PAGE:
Thursday, July 05, 2007
The root ק-ב-ה doesn’t recur very often in the Torah. Actually, it is only mentioned in parshas Balak. And it is mentioned in three different meanings: first, as imperative of curse, when Balak asks Bil’om to curse Bnei Yisroel, and amid Bilo’ms sermons. Second, toward the end of the parsha, as tent, dwelling “…אֶל-הַקֻּבָּה”, when Pinchas enters Zimri’s tent. Finally, “אֶל-קֳבָתָהּ”, in which case it refers to the stomach, as a euphemism.
It is quite strange that this infrequently used root would mean three seemingly unrelated words. I don’t know if there’s a definitive answer, but I have thought of the following possibility:
The posuk later says “וְלֹא-אָבָה לִשְׁמֹעַ אֶל-בִּלְעָם, וַיַּהֲפֹךְ לְּךָ אֶת-הַקְּלָלָה, לִבְרָכָה - and G-d refused to listen to Bil’om and changed the curse into a blessing”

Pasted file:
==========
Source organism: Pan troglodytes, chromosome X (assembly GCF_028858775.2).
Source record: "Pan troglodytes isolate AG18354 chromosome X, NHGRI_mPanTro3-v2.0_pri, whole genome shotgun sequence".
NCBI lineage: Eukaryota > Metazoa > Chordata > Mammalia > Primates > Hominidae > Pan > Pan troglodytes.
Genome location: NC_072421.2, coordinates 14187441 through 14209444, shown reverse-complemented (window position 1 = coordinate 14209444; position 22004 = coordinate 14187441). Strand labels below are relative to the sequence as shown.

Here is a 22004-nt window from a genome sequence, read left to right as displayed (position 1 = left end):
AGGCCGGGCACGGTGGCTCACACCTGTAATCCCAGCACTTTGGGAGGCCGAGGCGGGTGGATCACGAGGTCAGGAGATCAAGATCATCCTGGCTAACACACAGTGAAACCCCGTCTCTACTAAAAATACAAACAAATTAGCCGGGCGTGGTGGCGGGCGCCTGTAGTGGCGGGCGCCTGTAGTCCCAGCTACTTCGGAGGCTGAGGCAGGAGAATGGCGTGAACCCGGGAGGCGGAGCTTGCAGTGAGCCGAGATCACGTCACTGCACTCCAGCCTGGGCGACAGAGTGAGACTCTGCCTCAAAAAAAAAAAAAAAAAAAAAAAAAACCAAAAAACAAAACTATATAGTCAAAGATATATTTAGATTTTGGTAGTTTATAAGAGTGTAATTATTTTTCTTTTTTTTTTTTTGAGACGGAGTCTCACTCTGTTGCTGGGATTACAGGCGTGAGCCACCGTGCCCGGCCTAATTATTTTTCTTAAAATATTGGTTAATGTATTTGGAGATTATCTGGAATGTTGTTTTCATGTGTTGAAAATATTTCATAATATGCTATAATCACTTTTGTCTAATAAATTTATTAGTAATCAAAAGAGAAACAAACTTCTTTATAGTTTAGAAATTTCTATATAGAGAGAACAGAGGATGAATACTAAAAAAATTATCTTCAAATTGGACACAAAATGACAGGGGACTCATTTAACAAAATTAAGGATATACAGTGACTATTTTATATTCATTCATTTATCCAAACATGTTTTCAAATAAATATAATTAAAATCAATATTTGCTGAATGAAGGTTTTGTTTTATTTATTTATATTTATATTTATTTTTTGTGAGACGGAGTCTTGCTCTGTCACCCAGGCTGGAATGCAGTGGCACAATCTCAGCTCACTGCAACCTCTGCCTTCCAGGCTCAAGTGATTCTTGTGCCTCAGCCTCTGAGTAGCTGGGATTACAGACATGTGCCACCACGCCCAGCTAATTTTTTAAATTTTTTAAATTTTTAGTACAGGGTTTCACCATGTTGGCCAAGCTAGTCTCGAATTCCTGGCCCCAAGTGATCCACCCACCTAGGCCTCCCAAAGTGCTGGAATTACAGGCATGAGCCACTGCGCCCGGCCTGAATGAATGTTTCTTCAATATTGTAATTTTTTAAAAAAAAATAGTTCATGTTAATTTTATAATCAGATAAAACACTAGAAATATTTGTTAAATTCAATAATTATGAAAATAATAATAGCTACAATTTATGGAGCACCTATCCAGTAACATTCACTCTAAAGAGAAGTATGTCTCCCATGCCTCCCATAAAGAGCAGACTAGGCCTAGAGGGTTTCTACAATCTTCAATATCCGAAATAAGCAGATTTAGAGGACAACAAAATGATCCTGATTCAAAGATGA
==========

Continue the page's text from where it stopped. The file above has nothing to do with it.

Many commentators ask why there was a hava-amina at all to listen to Bil’om? It should also be asked how could a curse be turned into a blessing, since Bil’om was prevented from expressing his wishes, there was no curse?
Perhaps when Bil’om said “מַה-טֹּבוּ אֹהָלֶיךָ, יַעֲקֹב – how good are thy tents, Jacob” he was already hinting Balak that if the sanctity of the Jewish home can be sullied, he could bring about a curse, as he wishes to. And that is actually what happened – Zimri brought the Midianite princess into his tent, defiling it. Hence the word “קֻּבָּה” here means Zimri’s defiled tent, of the same root as “קבה” – curse, which of course was done through the third meaning of that word.
The defiling of the Jewish home, unfortunately doesn’t require such a dramatic step – we shall be vigilant not to fall victim to our time’s pitfalls and curses.
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